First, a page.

xid wraparound danger due to INDEX_CLEANUP false

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Re: xid wraparound danger due to INDEX_CLEANUP false

Peter Geoghegan-4
On Wed, Apr 29, 2020 at 2:04 PM Peter Geoghegan <[hidden email]> wrote:
> As a bonus, we now have an easy correctness cross-check: if some
> random piece of nbtree code lands on a page (having followed a
> downlink or sibling link) that is marked recycled, then clearly
> something is very wrong -- throw a "can't happen" error.

If this doesn't sound that appealing to any of you, then bear this in
mind: nbtree has a terrifying tendency to *not* produce wrong answers
to queries when we land on a concurrently-recycled page.
_bt_moveright() is willing to move right as many times as it takes to
arrive at the correct page, even though in typical cases having to
move right once is rare -- twice is exceptional. I suppose that there
is roughly a 50% chance that we'll end up landing at a point in the
key space that is to the left of the point where we're supposed to
arrive at.  It might take many, many page accesses before
_bt_moveright() finds the correct page, but that often won't be very
noticeable. Or if it is noticed, corruption won't be suspected --
we're still getting a correct answer.

--
Peter Geoghegan


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Re: xid wraparound danger due to INDEX_CLEANUP false

Andres Freund
In reply to this post by Peter Geoghegan-4
Hi,

On 2020-04-29 13:40:55 -0700, Peter Geoghegan wrote:

> On Wed, Apr 29, 2020 at 12:54 PM Andres Freund <[hidden email]> wrote:
> > > Fundamentally, btvacuumpage() doesn't freeze 32-bit XIDs (from
> > > bpto.xact) when it recycles deleted pages. It simply puts them in the
> > > FSM without changing anything about the page itself. This means
> > > surprisingly little in the context of nbtree: the
> > > _bt_page_recyclable() XID check that takes place in btvacuumpage()
> > > also takes place in _bt_getbuf(), at the point where the page actually
> > > gets recycled by the client. That's not great.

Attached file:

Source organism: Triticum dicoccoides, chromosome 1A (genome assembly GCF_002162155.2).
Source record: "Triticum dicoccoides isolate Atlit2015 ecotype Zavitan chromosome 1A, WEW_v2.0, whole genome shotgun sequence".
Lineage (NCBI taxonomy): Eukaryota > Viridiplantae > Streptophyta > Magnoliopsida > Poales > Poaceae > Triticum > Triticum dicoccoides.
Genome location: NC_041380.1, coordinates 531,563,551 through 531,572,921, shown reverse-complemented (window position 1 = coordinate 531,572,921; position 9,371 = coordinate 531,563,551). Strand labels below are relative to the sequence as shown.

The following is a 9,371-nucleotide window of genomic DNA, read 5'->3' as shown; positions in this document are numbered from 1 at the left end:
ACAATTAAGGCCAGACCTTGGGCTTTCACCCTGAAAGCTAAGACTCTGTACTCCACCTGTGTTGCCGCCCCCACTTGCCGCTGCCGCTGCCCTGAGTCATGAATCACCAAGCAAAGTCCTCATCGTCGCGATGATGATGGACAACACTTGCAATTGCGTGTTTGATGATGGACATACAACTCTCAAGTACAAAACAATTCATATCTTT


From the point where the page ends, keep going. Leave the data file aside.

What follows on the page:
> >
> > I think it's quite foolish for btvacuumpage() to not freeze xids. If we
> > only do so when necessary (i.e. older than a potential new relfrozenxid,
> > and only when the vacuum didn't yet skip pages), the costs are pretty
> > miniscule.
>
> I wonder if we should just bite the bullet and mark pages that are
> recycled by VACUUM as explicitly recycled, with WAL-logging and
> everything (this is like freezing, but stronger). That way, the
> _bt_page_recyclable() call within _bt_getbuf() would only be required
> to check that state (while btvacuumpage() would use something like a
> _bt_page_eligible_for_recycling(), which would do the same thing as
> the current _bt_page_recyclable()).

I'm not sure I see the advantage. Only doing so in the freezing case
seems unlikely to cause additional conflicts, but I'm less sure about
doing it always. btpo.xact will often be quite recent, right? So it'd
likely cause more conflicts.


> I'm not sure how low the costs would be, but at least we'd only have
> to do it once per already-deleted page (i.e. only the first time a
> VACUUM operation found _bt_page_eligible_for_recycling() returned true
> for the page and marked it recycled in a crash safe manner). That
> design would be quite a lot simpler, because it expresses the problem
> in terms that make sense to the nbtree code. _bt_getbuf() should not
> have to make a distinction between "possibly recycled" versus
> "definitely recycled".

I don't really see the problem with the check in _bt_getbuf()? I'd
actually like to be *more* aggressive about putting pages in the FSM (or
whatever), and that'd probably require checks like this. E.g. whenever
we unlink a page, we should put it into the FSM (or something different,
see below). And then do all the necessary checks in _bt_getbuf().

It's pretty sad that one right now basically needs to vacuum twice to
reuse pages in nbtree (once to delete the page, once to record it in the